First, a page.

Harry Walker managed the Astros from 1968-1972. Walker got his start as a player/manager with the Cardinals in 1955, before taking over their AAA team through 1964. He later managed the Pirates from 1965-1967 before going to the Astros. Walker's playing career spanned from 1940 to 1955 with the Cardinals, Phillies, Reds, and Cubs. He won the batting title in 1947 and was a 2x All-Star. Walker lost two of his prime years to military service during WWII.
Thursday, April 28, 2016
Wednesday, April 27, 2016
Here's a more obscure 2nd year Griffey card from the 1990 Topps Glossy Send-in set. I recently decided to integrate all of the Topps Glossy Send-in sets with my primary collections, and in doing so, came across with one that I decided to post should be posted (with Griffey heading into the HOF this year and all). Previously, I used to store my 1983-1990 Topps Glossy Send-in sets in the back of their respective set binders, where they would rarely get looked at.
I decided to place the Glossy Send-ins ahead of the base card in the same way that I tend to put today's variations in front of their base card. Also shown below is Griffey's Debut card behind his base card (newest to oldest format).
Cards like the one below were originally inserted into each wax pack for ordering the Glossy Send-ins.
Friday, April 22, 2016
Bryce Harper had a really big season in 2015, winning the NL MVP award only 3 seasons after winning the NL ROY award. Harper made his 3rd All-Star team in 4 MLB seasons, and won his 1st Silver Slugger award. Statistically, Harper led the league in Runs (118), HR's (42), OBP (.460), SLG (.649), and OPS (1.109). He also batted .330 (2nd) with 99 RBI, 38 Doubles, 172 Hits, and 124 Walks (2nd). His 2015 salary was $2.5 million.
Wednesday, April 20, 2016
Tom Qualters pitched his final major league season with the White Sox in 1958 after an early season trade with the Phillies whom Qualters had played for since 1953. He continued pitching in the minors through 1962 before retiring as a player from professional baseball. ...
Jake Daubert played 15 seasons in the majors from 1910-1924 for the Superbas/Robins/Dodgers and Reds. In 1922, he led the league with 22 Triples and 156 Games Played, batting .336 with 205 Hits and 114 Runs in 610 AB's. Defensively, Daubert also led the league in Putouts, Double Plays Turned, and Fielding % as a 1B. He arrived on the Reds team through winter trade with Brooklyn before the start of the 1919 season and won his only World Series ring that year against the Chicago White Sox.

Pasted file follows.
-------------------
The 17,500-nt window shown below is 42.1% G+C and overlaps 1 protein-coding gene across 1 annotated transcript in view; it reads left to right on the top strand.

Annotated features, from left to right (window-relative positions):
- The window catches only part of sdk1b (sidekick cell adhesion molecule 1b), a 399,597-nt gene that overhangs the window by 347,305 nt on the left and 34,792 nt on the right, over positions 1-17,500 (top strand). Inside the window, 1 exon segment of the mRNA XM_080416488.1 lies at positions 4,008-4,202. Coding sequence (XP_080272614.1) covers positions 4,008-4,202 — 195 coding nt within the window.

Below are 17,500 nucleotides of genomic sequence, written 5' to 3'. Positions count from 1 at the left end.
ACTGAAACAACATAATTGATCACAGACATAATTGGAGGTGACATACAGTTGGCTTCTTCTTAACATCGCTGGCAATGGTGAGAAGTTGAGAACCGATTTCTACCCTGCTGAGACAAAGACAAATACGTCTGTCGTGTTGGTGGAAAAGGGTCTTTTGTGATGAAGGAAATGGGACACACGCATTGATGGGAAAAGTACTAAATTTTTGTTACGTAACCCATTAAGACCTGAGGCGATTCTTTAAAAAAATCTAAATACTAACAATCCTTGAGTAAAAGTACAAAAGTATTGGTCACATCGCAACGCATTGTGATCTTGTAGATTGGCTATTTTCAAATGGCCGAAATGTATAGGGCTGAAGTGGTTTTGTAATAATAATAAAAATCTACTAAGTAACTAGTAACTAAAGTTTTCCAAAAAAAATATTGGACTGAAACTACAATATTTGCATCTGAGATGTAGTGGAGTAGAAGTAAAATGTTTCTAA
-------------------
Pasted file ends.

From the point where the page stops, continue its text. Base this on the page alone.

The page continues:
Tuesday, April 19, 2016
Bobby Veach played 14 seasons in the majors for the Tigers, Red Sox, Senators, and Yankees from 1912-1925. He had a very productive season for the Tigers in 1922, appearing at the plate 705 times in 155 games played. Veach hit a near career-high 202 Hits in 1922, which he exceeded only once during his career during the previous season with 207 Hits in 1921. He also knocked in 126 RBI, while scoring 96 Runs with a .327 Batting Avg. Veach was a league leader of multiple categories throughout his career like Hits ('19), Doubles ('15,'19), Triples ('19), RBI ('15,'17,'18), and Putouts as LF ('15,'17,'18,'19,'20,'21,'22). He was actually a strong defensive player, often reaching the league top 5 in Putouts, Assists, Double Plays Turned, Range Factor, and Fielding % as a LF. Veach remained with his original Tigers team for one more full season before going to the Red Sox in 1924. His sole World Series appearance would occur against the Pirates as a Senator in 1925. Veach would spend the rest of his professional career in minors after the '25WS until 1930.
Jack Fournier was just coming off of his 2nd consecutive season as the league leader in being hit by a pitch to start off 1922, and would continue to make the top 3 list each season for another four years. Fournier was also coming off of a strong 1921 season, in which he scored 103 Runs on 197 Hits with a .343 Batting Avg in 574 AB's. Fournier's MLB career spanned from 1912-1927 with five different teams. 1922 would be his final of 3 seasons with the Cardinals.
Thursday, April 14, 2016
Hank Edwards signed with the Indians in 1939 and reached the big club in 1941, where he remained until 1949--except for a couple of seasons that he served in the Army during WWII. After coming back from the war, Edwards led the league in Triples and ranked highly in multiple defensive categories as a RF during 1946. The Cubs selected Edwards off of waivers early during the 1949 season. He continued playing in the majors through 1953. ...